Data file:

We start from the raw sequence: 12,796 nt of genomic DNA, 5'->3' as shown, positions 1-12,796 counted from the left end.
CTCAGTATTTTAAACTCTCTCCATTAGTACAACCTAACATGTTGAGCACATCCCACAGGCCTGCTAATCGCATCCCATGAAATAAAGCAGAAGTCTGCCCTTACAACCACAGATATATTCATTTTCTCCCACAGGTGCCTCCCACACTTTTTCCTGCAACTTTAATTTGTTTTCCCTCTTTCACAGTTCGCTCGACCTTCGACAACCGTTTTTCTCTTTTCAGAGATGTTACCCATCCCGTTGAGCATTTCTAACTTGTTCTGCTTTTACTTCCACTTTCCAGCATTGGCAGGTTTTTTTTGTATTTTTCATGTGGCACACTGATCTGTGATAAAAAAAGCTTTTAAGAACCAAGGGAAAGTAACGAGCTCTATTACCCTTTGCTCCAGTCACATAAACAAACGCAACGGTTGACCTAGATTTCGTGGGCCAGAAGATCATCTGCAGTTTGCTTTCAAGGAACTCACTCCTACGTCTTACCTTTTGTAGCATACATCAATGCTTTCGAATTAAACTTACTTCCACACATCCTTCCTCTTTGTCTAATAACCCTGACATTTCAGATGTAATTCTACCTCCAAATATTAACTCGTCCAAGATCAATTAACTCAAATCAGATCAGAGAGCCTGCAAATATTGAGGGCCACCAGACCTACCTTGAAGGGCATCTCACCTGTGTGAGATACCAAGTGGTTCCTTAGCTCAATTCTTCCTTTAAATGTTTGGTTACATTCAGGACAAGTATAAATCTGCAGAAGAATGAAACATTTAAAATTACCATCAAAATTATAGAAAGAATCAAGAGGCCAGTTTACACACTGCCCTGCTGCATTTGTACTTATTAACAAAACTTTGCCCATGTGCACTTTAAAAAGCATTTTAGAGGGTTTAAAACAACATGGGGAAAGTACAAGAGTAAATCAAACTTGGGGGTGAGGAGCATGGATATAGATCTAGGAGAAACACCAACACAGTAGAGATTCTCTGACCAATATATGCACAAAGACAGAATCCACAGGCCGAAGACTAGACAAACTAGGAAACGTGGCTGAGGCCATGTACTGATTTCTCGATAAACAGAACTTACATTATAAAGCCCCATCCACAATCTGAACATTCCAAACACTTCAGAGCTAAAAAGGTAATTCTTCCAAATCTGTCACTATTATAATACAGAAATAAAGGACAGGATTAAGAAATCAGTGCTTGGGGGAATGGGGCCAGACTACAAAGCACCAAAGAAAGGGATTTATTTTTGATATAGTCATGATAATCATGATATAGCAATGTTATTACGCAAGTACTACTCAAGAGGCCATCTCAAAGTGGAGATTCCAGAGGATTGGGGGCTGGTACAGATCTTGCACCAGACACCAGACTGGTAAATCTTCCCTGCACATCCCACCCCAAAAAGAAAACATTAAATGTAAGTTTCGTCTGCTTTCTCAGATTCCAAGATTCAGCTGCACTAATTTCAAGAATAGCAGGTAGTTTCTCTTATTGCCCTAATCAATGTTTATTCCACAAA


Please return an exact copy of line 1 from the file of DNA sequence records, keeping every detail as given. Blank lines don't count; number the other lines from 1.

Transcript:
We start from the raw sequence: 12,796 nt of genomic DNA, 5'->3' as shown, positions 1-12,796 counted from the left end.